Posted in Banks, Hotels, NAMA on February 4, 2010 |
Today’s Irish Times reports that a new report will be published this month which will shed more light on the relevation by NIRSA last month that there are upwards of 300,000 vacant homes in the State (NIRSA says total homes 1.985m, vacant homes 0.303m vacant plus 0.049m holiday homes – their methodology has been criticised in some quarters as being based on “sweeping assumptions”). The UCD work is set to establish that the stock of vacant homes in higher than the NIRSA estimate (which in turn was higher than the DKM estimate, though DKM’s estimate on a like-for-like basis was somewhere in the mid 200ks and not 100-140k as reported).
Will the UCD study be any better in terms of accuracy? Well this author thinks it will still be difficult to assess vacancies because of perceived difficulties in assessing holiday homes – 49k holiday homes (from the 2006 census) is 2.8% of the total stock and is about 1/3rd of the EU average and is therefore viewed with caution. Personally I think the demand for holiday homes in the state could naturally be less than average due to Ireland’s temperate wet climate which deters those who want guaranteed sunshine or snow. Also the number of properties bought without mortgages is a cause for concern, NIRSA think it was minimal, DKM ran senarios with assumed percentages in the 30% range.
However given the statement “Dr Brendan Williams, lead author of the UCD report, told The Irish Times that “our figures might be higher”, again given supply and demand economics prices for homes should fall.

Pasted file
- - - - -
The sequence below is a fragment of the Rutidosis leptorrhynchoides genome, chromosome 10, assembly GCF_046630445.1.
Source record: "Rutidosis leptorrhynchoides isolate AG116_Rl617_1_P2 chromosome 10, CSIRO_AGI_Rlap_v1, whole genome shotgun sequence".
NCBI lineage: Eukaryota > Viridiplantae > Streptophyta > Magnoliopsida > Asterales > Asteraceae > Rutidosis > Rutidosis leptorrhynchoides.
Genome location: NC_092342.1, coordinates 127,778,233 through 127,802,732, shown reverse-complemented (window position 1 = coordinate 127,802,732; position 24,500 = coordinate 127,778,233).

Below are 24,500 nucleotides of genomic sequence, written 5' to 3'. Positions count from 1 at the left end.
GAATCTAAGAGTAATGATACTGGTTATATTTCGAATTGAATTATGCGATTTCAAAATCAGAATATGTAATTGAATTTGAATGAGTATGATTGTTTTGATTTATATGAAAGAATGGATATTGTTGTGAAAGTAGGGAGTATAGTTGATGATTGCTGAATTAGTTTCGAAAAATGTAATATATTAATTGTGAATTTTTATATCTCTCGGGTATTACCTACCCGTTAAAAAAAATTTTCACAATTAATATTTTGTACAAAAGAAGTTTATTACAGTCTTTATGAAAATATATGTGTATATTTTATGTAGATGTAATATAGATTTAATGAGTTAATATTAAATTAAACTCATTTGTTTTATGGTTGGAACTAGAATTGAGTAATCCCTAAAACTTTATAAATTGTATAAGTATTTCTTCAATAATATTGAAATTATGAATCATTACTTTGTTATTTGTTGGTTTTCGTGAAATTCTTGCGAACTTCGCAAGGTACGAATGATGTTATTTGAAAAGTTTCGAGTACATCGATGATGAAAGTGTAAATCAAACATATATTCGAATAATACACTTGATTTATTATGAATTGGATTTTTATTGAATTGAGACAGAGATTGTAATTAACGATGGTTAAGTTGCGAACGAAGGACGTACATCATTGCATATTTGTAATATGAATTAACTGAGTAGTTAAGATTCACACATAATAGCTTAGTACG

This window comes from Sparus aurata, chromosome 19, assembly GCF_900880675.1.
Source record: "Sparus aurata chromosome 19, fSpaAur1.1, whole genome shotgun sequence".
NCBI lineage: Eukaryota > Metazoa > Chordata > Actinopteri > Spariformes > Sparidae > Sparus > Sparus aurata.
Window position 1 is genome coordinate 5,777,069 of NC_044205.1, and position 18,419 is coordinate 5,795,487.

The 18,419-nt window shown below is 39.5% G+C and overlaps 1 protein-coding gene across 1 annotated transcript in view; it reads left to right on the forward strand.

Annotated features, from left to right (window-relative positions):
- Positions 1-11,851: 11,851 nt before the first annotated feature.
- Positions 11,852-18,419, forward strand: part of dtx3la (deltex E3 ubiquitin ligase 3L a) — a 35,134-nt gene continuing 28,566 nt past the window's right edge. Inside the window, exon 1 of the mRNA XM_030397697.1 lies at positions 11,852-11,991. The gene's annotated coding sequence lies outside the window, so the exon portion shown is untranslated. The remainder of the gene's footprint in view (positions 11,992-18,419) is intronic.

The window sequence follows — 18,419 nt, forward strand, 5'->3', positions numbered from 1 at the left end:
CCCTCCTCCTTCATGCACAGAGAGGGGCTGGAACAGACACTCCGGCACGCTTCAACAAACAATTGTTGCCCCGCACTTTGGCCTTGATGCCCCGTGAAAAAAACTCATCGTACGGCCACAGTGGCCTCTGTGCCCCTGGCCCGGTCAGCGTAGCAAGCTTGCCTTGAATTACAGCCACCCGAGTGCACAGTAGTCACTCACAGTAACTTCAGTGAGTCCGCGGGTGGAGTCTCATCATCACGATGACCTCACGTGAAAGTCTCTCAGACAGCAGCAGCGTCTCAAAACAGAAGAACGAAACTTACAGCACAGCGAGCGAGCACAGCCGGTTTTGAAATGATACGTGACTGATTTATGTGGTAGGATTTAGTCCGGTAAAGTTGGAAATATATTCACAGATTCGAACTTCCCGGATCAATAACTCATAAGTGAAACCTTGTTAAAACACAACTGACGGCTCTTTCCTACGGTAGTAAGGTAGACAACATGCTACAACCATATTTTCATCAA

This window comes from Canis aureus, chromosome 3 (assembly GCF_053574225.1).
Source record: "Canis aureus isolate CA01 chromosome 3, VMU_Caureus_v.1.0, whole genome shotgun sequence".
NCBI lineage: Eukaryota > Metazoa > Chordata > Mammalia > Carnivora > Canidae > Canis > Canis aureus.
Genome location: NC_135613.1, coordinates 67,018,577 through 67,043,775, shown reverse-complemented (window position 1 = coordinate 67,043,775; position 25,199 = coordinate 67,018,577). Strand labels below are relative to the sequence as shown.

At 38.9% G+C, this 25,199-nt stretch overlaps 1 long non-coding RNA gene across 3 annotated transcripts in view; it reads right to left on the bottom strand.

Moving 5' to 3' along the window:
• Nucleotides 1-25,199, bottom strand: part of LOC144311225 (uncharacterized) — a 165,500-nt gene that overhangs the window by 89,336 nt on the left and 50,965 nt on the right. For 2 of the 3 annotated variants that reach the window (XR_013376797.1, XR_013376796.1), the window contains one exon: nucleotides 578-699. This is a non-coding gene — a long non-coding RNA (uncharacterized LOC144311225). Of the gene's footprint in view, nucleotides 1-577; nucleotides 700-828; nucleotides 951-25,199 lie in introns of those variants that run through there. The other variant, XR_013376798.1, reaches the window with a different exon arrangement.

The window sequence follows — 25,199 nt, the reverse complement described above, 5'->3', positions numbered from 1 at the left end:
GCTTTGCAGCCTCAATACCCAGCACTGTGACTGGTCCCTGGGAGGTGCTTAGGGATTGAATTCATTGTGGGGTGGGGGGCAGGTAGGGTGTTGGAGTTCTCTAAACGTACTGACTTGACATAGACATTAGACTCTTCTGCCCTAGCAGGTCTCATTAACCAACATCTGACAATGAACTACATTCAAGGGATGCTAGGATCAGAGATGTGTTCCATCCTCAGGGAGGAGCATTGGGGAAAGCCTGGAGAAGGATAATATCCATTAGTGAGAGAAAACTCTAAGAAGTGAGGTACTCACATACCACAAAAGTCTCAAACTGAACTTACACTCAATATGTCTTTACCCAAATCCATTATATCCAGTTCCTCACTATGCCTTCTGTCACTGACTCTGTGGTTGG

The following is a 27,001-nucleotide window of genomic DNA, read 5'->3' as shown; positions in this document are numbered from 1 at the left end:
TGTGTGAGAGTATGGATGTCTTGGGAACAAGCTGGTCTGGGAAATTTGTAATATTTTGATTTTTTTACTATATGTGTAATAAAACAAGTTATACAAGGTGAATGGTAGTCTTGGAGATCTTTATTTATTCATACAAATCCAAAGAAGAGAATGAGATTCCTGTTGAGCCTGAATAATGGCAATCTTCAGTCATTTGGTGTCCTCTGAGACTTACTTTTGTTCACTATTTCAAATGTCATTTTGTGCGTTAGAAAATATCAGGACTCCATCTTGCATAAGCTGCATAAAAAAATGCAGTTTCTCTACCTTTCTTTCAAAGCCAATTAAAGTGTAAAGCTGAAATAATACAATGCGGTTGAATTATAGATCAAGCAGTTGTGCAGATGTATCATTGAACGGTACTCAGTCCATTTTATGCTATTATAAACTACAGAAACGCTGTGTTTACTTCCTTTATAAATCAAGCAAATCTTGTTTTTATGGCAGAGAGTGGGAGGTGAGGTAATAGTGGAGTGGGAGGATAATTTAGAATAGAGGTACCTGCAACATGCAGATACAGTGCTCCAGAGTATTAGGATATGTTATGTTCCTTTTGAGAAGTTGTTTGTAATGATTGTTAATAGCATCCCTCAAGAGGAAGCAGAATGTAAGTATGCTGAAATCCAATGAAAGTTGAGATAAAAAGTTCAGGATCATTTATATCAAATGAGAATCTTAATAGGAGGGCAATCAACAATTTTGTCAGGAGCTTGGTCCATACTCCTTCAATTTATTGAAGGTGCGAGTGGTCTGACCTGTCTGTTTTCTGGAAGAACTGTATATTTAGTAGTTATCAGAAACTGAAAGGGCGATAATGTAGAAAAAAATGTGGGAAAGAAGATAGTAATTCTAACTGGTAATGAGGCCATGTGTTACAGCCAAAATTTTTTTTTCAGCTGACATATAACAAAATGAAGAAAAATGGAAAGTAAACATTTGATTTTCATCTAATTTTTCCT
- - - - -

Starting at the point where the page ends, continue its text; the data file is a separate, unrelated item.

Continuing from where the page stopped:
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Yesterday, Minsister for Finance Brian Lenihan fielded a question on NAMA in the Oireachtas in which he assured us “Work in several major institutions will be finalised in respect of major lenders [sic] at the end of this month,” He means “borrowers” not “lenders”, right?
Separately, according to the Independent today, that newspaper has “learned” that the first loans transferred to NAMA may have a haircut of 40% (to summarise again, there are toxic loans in 5 institutions on assets originally worth €88bn on which there are loans of €68bn plus rolled up interest of €9bn which were estimated to be worth last September €47bn and a further €7bn was to be paid in “long term economic value” – €54bn as a proportion of the €77bn loans and interest was 30%, now that discount has been “learned” to be 40% for the first tranche of loans which if replicated across the other loans would mean NAMA would be paying out €46bn and not €54bn).
So when will the first dollop of public money be paid over to the 5 institutions? That’s not clear yet. Mr Lenihan said yesterday that by the end of February 2010, NAMA should have established what it can pay. The EU must still approve the NAMA scheme and according to the Sunday Business Post, NAMA itself has some administration to complete itself as well as attracting some private sector funding for its SPV apparatus. It was indicated in that news story that the first dollop was expected to be paid out by the end of March 2010.
Whilst it is interesting that some of the loans may need additional due diligence work to establish precisely what is securitized, what will be more interesting is how these first loans will be valued. When will we “learn” (using the Independent’s nomenclature) that?
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